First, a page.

After 9 months of hard fighting, yesterday financial reform came down to this: an amendment,
proposed by Senators Jeff Merkley and Carl Levin that would have forced
big banks to get rid of their speculative proprietary trading
activities (i.e., a relatively strong version of the Volcker Rule.)
The amendment had picked up a great deal of support in recent weeks,
partly because of unflagging support from Paul Volcker and partly
because of the broader debate around the Brown-Kaufman amendment (which
would have forced the biggest 6 banks to become smaller). Brown-Kaufman failed, 33-61, but it demonstrated that a growing number of senators were willing to confront the power of our biggest and worst banks.
Yet, at the end of the day, the Merkley-Levin amendment did not even get a vote. Why?
Partly this was because of procedural maneuvers.
Merkley-Levin could only get a vote if another amendment, proposed by
Senator Brownback (on exempting auto dealers from new consumer
protection rules) got a vote. Late yesterday afternoon, Senator
Brownback was persuaded, presumably by his Republican colleagues and by
financial lobbyists, to withdraw his amendment.
Of course, Merkley-Levin was only in this awkward position because
of an earlier lack of wholehearted support from the Democratic
leadership - and from the White House. Again, the long reach of Wall
Street was at work.
But the important point here is quite different. If Merkley-Levin
did not have the votes, it was in the interest of the megabanks to have
it come to the floor and be defeated. That would have been a clear
victory for the status quo.
But Merkley-Levin had momentum and could potentially have passed -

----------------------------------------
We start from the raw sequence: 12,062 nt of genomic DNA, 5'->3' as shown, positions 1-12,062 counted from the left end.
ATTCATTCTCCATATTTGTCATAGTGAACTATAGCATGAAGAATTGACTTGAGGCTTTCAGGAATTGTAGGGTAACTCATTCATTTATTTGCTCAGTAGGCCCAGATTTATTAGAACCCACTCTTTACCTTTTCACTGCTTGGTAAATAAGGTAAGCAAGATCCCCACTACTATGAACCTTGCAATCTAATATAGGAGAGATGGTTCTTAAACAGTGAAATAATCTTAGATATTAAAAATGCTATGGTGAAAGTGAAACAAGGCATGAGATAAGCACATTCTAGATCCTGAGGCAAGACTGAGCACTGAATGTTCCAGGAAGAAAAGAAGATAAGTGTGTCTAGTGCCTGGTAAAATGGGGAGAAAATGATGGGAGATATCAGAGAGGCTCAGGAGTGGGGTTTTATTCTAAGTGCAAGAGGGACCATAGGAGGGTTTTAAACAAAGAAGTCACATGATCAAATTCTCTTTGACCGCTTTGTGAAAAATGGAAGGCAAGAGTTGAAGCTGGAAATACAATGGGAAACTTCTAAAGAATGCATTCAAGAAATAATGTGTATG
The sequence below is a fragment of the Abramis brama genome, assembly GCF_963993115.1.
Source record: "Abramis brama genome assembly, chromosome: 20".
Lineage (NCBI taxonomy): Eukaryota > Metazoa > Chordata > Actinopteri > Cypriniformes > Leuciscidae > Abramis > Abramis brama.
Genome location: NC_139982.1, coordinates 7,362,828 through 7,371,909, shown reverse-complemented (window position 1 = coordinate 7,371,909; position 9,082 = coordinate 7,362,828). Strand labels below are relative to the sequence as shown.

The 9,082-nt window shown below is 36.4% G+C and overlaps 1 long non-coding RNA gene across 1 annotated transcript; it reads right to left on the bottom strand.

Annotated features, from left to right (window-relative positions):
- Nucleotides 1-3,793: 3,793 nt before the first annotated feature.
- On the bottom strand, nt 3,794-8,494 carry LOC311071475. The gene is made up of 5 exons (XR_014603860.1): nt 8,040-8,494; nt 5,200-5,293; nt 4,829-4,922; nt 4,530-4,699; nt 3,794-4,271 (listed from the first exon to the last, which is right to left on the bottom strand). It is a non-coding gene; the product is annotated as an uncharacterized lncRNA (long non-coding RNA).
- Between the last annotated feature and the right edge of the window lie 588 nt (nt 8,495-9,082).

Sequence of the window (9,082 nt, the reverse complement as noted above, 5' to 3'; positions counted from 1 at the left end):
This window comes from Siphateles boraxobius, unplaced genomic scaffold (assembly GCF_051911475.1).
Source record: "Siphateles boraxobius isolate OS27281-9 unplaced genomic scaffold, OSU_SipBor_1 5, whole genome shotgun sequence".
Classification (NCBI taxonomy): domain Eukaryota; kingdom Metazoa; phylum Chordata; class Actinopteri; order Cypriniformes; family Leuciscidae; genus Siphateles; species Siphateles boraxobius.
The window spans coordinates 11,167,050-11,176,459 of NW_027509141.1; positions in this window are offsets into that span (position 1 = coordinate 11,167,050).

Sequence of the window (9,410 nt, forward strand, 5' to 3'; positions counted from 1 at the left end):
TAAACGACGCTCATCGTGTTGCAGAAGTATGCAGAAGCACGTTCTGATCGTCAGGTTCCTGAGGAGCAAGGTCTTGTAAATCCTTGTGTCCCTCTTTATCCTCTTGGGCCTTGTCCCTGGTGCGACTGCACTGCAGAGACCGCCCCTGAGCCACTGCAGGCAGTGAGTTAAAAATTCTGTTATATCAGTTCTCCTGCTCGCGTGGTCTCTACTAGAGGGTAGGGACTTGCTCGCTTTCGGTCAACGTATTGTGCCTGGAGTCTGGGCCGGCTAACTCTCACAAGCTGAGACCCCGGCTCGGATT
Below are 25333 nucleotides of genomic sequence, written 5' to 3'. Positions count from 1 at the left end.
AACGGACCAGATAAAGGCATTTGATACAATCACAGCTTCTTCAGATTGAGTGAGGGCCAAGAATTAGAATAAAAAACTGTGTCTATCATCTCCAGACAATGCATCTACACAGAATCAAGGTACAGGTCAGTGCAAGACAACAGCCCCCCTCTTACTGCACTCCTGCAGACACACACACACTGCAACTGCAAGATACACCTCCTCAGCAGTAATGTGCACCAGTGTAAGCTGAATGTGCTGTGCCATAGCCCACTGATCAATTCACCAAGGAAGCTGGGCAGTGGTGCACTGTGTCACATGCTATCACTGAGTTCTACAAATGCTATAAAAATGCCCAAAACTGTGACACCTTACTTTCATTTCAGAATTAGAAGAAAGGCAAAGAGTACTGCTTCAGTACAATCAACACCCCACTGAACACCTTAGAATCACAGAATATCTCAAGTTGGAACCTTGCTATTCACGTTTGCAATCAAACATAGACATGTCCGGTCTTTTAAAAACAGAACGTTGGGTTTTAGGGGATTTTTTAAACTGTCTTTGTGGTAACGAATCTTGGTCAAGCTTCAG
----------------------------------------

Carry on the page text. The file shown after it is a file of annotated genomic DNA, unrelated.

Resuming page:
reflecting a big change of opinion within the Senate (and more broadly
around the country). The big banks were forced into overdrive to stop
The Volcker Rule, in its weaker Dodd bill form ("do a study and
think about implementing"), perhaps will survive the upcoming
House-Senate conference - although, because this process likely will
not be televised, all kinds of bad things may happen behind closed
doors. Regulators may also take the Volcker Rule more seriously - but
the most probable outcome is that the Fed and other officials will get
a great deal of discretion regarding how to implement the principles,
and they will completely fudge the issue.
Most importantly, everyone who wants to rein in the largest banks
now has a much clearer idea of what to push for, what to campaign on,
and for what purpose to raise money. This is the completely reasonable
and responsible ask:
- The Volcker Rule, as specifically proposed in the Merkley-Levin amendment
- Constraints on the size and leverage of our largest banks, as proposed by the Brown-Kaufman amendment
When the mainstream consensus shifts in favor of these measures, or
their functional equivalents, we will have finally begun the long
process of reining in the dangerous economic and political power of our